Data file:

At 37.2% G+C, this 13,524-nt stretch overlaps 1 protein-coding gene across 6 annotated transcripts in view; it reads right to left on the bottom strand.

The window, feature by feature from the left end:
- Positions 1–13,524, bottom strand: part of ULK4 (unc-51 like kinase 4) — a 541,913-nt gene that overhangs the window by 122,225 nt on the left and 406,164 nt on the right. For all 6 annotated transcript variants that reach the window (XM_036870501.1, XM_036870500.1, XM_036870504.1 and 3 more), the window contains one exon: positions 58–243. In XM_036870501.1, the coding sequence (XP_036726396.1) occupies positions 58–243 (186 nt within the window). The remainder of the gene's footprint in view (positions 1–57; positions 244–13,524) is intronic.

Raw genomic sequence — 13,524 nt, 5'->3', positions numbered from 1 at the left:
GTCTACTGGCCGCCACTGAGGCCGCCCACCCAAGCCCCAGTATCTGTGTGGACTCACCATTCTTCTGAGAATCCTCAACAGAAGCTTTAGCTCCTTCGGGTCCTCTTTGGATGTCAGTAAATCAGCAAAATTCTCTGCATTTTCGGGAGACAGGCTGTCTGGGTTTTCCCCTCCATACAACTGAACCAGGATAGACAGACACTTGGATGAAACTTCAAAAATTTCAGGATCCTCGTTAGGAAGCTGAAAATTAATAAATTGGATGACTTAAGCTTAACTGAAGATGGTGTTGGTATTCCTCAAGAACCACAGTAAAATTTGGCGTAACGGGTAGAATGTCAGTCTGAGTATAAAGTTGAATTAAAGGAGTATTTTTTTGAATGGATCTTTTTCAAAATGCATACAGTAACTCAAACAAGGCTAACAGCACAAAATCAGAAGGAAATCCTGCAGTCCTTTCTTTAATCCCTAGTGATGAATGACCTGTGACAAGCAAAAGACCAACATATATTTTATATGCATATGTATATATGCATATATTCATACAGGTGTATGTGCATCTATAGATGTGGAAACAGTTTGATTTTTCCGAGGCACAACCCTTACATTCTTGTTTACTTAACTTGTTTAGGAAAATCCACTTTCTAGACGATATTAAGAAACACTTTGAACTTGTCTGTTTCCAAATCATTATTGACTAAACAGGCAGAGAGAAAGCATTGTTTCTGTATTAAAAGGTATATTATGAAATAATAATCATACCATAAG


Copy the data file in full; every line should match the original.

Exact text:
At 37.2% G+C, this 13,524-nt stretch overlaps 1 protein-coding gene across 6 annotated transcripts in view; it reads right to left on the bottom strand.

The window, feature by feature from the left end:
- Positions 1–13,524, bottom strand: part of ULK4 (unc-51 like kinase 4) — a 541,913-nt gene that overhangs the window by 122,225 nt on the left and 406,164 nt on the right. For all 6 annotated transcript variants that reach the window (XM_036870501.1, XM_036870500.1, XM_036870504.1 and 3 more), the window contains one exon: positions 58–243. In XM_036870501.1, the coding sequence (XP_036726396.1) occupies positions 58–243 (186 nt within the window). The remainder of the gene's footprint in view (positions 1–57; positions 244–13,524) is intronic.

Raw genomic sequence — 13,524 nt, 5'->3', positions numbered from 1 at the left:
GTCTACTGGCCGCCACTGAGGCCGCCCACCCAAGCCCCAGTATCTGTGTGGACTCACCATTCTTCTGAGAATCCTCAACAGAAGCTTTAGCTCCTTCGGGTCCTCTTTGGATGTCAGTAAATCAGCAAAATTCTCTGCATTTTCGGGAGACAGGCTGTCTGGGTTTTCCCCTCCATACAACTGAACCAGGATAGACAGACACTTGGATGAAACTTCAAAAATTTCAGGATCCTCGTTAGGAAGCTGAAAATTAATAAATTGGATGACTTAAGCTTAACTGAAGATGGTGTTGGTATTCCTCAAGAACCACAGTAAAATTTGGCGTAACGGGTAGAATGTCAGTCTGAGTATAAAGTTGAATTAAAGGAGTATTTTTTTGAATGGATCTTTTTCAAAATGCATACAGTAACTCAAACAAGGCTAACAGCACAAAATCAGAAGGAAATCCTGCAGTCCTTTCTTTAATCCCTAGTGATGAATGACCTGTGACAAGCAAAAGACCAACATATATTTTATATGCATATGTATATATGCATATATTCATACAGGTGTATGTGCATCTATAGATGTGGAAACAGTTTGATTTTTCCGAGGCACAACCCTTACATTCTTGTTTACTTAACTTGTTTAGGAAAATCCACTTTCTAGACGATATTAAGAAACACTTTGAACTTGTCTGTTTCCAAATCATTATTGACTAAACAGGCAGAGAGAAAGCATTGTTTCTGTATTAAAAGGTATATTATGAAATAATAATCATACCATAAG